18th amendment: anomalies abound

It seems the superior judiciary may continue to take the burden of rectifying the wrongs done by the 18th Amendment

Editorial February 01, 2019

The constitutional mess created by the 18th Amendment continues to add to the confusion in the working relationship between the federation and its federating units. It has rather left this relationship more fragile and acrimonious. The jurisdictions of superior courts are, therefore, being invoked to help resolve rifts and differences between the Centre and provinces relating to understanding and implementation of the subjects altered, changed or modified by the 18th Constitutional Amendment.

In a latest judgment, the Supreme Court has ruled that the police was a concurrent subject, falling well within the legislative and executive competence of the federation and provinces on issues relating to all aspects of crime and maintenance of public order. Overriding a ruling by the Sindh High Court that declared police was no more a concurrent subject and parliament lacked the legislative competence to deal with it, the top court referred to the policing role being played by a number of federal agencies. “These federal police agencies include the FIA, NAB and the ANF, Railways Police, the Pakistan Motorways Police and Frontier Constabulary,” says the top court order, adding, “The performance of policing functions by these federal agencies in the province is not dependent upon the consent or collaboration of the provincial governments.”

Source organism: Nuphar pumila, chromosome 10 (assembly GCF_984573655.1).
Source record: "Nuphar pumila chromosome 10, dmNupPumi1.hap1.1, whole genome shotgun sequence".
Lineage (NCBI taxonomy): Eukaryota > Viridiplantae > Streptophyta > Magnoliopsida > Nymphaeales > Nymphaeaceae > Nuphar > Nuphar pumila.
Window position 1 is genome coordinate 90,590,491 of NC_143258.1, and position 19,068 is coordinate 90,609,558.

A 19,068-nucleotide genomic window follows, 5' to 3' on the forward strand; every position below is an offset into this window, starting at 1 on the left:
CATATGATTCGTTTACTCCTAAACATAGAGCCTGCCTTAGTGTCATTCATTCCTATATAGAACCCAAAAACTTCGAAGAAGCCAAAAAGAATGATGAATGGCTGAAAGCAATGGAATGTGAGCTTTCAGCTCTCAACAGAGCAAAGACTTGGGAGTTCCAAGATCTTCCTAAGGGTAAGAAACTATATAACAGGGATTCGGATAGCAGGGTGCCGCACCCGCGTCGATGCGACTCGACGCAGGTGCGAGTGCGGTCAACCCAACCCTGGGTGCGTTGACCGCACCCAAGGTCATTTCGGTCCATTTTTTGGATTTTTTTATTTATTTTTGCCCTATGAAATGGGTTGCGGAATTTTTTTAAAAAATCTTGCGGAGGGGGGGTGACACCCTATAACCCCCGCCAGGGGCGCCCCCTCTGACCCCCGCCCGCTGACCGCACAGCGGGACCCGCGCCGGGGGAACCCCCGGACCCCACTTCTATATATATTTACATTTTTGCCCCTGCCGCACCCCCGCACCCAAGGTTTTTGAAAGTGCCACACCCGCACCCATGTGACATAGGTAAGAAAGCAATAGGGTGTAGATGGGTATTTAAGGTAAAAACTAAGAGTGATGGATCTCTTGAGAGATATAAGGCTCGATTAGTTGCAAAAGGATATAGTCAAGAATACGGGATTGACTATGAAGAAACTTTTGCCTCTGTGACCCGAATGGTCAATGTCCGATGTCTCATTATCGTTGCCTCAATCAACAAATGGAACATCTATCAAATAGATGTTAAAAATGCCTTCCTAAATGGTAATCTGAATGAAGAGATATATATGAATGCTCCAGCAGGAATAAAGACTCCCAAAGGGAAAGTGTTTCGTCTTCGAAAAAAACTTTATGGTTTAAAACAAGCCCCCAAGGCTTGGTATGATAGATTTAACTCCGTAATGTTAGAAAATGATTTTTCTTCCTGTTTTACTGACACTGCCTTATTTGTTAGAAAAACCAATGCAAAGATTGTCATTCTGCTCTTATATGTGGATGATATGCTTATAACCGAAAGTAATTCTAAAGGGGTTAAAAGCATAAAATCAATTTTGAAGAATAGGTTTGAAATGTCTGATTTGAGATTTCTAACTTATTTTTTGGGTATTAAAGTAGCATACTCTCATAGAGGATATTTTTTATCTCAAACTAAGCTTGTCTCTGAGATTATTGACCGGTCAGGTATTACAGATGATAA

It was the second judgment in a week’s time dealing with constitutional and administrative anomalies that continue to surface due to some inherent flaws in the 18th Amendment. Earlier, the Supreme Court had rejected a set of petitions claiming the ownership of three major health facilities of Karachi. The Sindh government had argued that since the subject of health had been devolved to provinces under the 18th Amendment, the federal government had no right to manage or control any health facility outside the federal territory.

A number of constitutional experts had throughout maintained that it was an ill-conceived decision to do away with the Concurrent List from the Constitution, which has led to a number of constitutional and administrative issues besides rifts between the Centre and provinces. Given the war of egos over the 18th amendment, it seems that the superior judiciary may continue to take the burden of rectifying the wrongs done by the 18th Amendment.

Published in The Express Tribune, February 1st, 2019.

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